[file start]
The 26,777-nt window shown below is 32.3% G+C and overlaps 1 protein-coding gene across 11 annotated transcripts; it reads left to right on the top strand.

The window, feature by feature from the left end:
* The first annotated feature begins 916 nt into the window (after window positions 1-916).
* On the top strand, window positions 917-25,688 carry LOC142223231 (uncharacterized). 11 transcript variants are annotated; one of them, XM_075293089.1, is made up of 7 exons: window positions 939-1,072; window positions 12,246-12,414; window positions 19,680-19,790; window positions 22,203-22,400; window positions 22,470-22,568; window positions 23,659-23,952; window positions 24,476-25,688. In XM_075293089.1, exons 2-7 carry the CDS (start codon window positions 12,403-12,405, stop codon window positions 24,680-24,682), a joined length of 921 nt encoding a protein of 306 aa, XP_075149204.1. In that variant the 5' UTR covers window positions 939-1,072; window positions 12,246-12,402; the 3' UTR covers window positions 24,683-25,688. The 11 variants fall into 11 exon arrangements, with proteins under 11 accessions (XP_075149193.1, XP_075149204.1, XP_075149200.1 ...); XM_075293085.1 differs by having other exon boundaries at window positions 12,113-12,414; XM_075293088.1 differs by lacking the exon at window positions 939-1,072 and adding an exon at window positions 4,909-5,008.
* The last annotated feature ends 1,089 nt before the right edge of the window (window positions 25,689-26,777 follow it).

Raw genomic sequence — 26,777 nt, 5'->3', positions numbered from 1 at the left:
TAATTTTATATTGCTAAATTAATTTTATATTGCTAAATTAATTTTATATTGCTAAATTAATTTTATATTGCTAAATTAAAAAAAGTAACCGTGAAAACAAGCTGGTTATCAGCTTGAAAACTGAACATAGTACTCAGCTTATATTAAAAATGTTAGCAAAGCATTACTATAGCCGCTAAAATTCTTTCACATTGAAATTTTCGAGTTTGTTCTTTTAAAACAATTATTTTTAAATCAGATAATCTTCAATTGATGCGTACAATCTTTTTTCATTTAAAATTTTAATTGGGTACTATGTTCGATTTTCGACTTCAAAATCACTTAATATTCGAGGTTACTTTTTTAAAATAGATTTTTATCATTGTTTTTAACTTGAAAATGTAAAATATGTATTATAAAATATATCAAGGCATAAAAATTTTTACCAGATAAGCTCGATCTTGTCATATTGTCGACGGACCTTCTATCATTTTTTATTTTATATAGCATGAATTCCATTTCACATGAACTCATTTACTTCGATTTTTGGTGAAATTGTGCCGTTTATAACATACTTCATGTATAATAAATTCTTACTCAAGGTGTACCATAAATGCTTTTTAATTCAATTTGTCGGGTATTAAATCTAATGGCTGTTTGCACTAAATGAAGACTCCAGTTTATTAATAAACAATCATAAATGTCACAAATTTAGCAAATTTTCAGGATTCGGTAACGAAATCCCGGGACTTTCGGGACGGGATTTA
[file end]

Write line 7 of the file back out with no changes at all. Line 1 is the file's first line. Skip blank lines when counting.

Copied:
TAATTTTATATTGCTAAATTAATTTTATATTGCTAAATTAATTTTATATTGCTAAATTAATTTTATATTGCTAAATTAAAAAAAGTAACCGTGAAAACAAGCTGGTTATCAGCTTGAAAACTGAACATAGTACTCAGCTTATATTAAAAATGTTAGCAAAGCATTACTATAGCCGCTAAAATTCTTTCACATTGAAATTTTCGAGTTTGTTCTTTTAAAACAATTATTTTTAAATCAGATAATCTTCAATTGATGCGTACAATCTTTTTTCATTTAAAATTTTAATTGGGTACTATGTTCGATTTTCGACTTCAAAATCACTTAATATTCGAGGTTACTTTTTTAAAATAGATTTTTATCATTGTTTTTAACTTGAAAATGTAAAATATGTATTATAAAATATATCAAGGCATAAAAATTTTTACCAGATAAGCTCGATCTTGTCATATTGTCGACGGACCTTCTATCATTTTTTATTTTATATAGCATGAATTCCATTTCACATGAACTCATTTACTTCGATTTTTGGTGAAATTGTGCCGTTTATAACATACTTCATGTATAATAAATTCTTACTCAAGGTGTACCATAAATGCTTTTTAATTCAATTTGTCGGGTATTAAATCTAATGGCTGTTTGCACTAAATGAAGACTCCAGTTTATTAATAAACAATCATAAATGTCACAAATTTAGCAAATTTTCAGGATTCGGTAACGAAATCCCGGGACTTTCGGGACGGGATTTA